Once established, biogenic reefs provide food and shelter for other marine species, as well as surfaces for macroalgae and other organisms that require hard substrate to attach to. All biogenic reefs are a crucial part of marine ecosystems.

Project milestones 
2023: Collection of brood stock and screening of locations with historic biogenic reefs in Danish waters. 

2024: Site selection for the location of the biogenic reef(s) in the Danish North Sea. Development of hatchery protocols and first grow-out testing, i.e., testing of small reefs in coastal waters.

2025-26: Further testing in the hatchery and at nearshore grow-out locations.

2027: Deployment of reef(s) in the Danish North Sea.

What does net-positive biodiversity impact mean? 
Having a net-positive biodiversity impact means making a measurable contribution that improves biodiversity overall and leaves nature in better shape than before. This means not just minimising and mitigating unavoidable impacts but going even further to enhance biodiversity and restore ecosystems that are already under threat from climate change and biodiversity loss.

About the partnership between Ørsted and WWF 
The BioReef marine restoration project is an essential part of a five-year partnership between WWF and Ørsted. The partnership was launched in October 2022, and the partners are exploring how to support a rapid transition to renewable energy, while addressing the global biodiversity crisis. 

Learn more about the partnership at www.orsted.com/WWF and www.panda.org/orsted.

For further information, please contact:

Ørsted Media Relations
Thor Wilkens
Senior Media Advisor, Ørsted 
+45 99 55 44 07

WWF Denmark Media Relations
Mai-Britt Noe
Head of Press & Media, WWF Denmark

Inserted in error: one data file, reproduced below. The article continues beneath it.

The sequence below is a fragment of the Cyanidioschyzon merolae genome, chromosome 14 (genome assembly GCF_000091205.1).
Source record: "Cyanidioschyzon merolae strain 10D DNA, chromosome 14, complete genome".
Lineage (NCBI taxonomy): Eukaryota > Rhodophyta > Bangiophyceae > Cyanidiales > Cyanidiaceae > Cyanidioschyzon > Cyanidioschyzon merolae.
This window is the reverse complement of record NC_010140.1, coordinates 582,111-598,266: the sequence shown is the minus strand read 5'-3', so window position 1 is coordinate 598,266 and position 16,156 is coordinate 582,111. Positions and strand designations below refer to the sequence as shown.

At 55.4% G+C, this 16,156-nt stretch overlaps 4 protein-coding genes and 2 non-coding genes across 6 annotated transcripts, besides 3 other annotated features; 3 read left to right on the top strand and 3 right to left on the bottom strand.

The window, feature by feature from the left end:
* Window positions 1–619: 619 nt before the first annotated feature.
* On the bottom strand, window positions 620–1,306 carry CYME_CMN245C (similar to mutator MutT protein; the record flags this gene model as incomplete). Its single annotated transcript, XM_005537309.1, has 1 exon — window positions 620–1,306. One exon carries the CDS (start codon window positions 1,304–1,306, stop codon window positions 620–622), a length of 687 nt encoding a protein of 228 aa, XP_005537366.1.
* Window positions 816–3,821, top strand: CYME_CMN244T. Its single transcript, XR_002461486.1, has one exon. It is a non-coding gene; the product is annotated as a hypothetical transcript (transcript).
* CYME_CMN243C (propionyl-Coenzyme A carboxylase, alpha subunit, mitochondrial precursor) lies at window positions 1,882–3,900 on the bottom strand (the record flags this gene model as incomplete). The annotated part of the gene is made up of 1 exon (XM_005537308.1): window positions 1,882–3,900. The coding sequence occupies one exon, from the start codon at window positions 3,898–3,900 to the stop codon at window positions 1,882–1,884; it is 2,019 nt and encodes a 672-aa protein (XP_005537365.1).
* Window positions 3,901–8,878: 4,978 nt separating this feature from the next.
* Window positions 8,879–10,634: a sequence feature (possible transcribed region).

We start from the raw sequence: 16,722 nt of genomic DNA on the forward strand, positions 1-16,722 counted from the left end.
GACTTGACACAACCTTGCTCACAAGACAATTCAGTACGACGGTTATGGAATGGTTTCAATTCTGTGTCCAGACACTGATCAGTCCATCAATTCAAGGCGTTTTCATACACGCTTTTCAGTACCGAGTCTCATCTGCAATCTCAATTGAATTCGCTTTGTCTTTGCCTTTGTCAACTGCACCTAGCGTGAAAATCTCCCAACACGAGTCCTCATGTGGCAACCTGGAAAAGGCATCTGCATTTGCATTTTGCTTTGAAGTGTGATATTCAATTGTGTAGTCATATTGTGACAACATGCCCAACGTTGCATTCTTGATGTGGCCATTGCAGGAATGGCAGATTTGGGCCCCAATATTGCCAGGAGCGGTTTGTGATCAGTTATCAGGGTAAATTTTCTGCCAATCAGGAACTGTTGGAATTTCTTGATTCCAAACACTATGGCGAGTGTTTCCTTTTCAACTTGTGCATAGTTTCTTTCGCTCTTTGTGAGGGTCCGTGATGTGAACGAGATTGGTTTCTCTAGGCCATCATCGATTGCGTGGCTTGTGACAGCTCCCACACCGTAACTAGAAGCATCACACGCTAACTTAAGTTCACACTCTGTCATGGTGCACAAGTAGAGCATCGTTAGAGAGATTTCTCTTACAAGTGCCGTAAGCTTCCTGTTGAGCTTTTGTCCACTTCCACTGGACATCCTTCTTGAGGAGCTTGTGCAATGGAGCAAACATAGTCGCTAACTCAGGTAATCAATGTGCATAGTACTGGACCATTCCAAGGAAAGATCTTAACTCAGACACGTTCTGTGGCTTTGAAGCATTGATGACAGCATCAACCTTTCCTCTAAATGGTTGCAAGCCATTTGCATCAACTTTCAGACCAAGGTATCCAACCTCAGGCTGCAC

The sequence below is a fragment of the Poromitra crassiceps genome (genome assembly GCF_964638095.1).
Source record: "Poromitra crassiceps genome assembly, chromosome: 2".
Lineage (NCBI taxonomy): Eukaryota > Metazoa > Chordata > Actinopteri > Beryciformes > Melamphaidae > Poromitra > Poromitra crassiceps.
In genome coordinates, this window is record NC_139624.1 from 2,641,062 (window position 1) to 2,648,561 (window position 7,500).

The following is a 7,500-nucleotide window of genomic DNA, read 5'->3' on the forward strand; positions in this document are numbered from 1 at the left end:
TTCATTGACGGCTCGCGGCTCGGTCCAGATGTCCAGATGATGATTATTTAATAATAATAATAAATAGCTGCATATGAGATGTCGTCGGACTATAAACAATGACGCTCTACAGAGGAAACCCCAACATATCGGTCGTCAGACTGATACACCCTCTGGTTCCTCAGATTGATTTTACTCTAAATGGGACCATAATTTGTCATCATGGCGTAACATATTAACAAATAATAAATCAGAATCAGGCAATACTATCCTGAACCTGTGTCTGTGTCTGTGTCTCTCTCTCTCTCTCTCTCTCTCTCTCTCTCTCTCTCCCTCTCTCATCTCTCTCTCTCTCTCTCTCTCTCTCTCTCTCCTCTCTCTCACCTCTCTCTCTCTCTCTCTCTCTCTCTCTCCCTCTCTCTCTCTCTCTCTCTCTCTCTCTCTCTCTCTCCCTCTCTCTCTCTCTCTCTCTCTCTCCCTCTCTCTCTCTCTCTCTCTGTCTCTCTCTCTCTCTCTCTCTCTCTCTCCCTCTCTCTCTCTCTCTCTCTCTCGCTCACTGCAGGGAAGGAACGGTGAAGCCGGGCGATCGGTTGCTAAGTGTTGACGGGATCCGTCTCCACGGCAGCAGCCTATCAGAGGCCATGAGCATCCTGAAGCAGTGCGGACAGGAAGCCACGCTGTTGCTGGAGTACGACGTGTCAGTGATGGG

+45 28 93 63 28

About WWF
WWF is an independent conservation organisation with over 30 million followers and a global network active in nearly 100 countries. WWF’s mission is to stop the degradation of the planet's natural environment and to build a future in which people live in harmony with nature by conserving the world's biological diversity, ensuring that the use of renewable natural resources is sustainable, and promoting the reduction of pollution and wasteful consumption. Learn more about WWF at www.wwf.org and www.wwf.dk.

About Ørsted
The Ørsted vision is a world that runs entirely on green energy. Ørsted develops, constructs, and operates offshore and onshore wind farms, solar farms, energy storage facilities, renewable hydrogen and green fuels facilities, and bioenergy plants. Ørsted is recognised on the CDP Climate Change A List as a global leader on climate action and was the first energy company in the world to have its science-based net-zero emissions target validated by the Science Based Targets initiative (SBTi). Headquartered in Denmark, Ørsted employs approx. 8,000 people. Ørsted's shares are listed on Nasdaq Copenhagen (Orsted). In 2022, the group's revenue was DKK 132.3 billion (EUR 17.8 billion). Visit orsted.com or follow us on Facebook, LinkedIn, Instagram, and Twitter. 

About DTU Aqua
DTU Aqua is an institute at the Technical University of Denmark. It is the scientific partner in the BioReef restoration project as well as the partner dedicated to the development of an upscaled seed production for deployment of the reefs. DTU Aqua is home to both a state-of-the art, compartmentalised, and multi-use hatchery designed to accommodate strict biosecurity measures and a nursery for initial grow out. It also has additional grow out facilities in the waters of the Limfjord in northern Denmark, which are used to test the survival of young individuals under real conditions. Read more at http://www.aqua.dtu.dk/ 

Please go to this link.

Photo 1: 
Text: Camille Saurel, Senior Researcher at the Technical University of Denmark’s Institute of Aquatic Resources, DTU Aqua, inspects microalgae bags produced to feed the oysters.

Photo 2:
Text: European flat oysters in the lab. Example of one oyster broodstock of 15 animals used to produce oyster larvae.

Photo 3:
Text: Horse mussels broodstock are being kept together in tanks before experimentation.

You can read more here.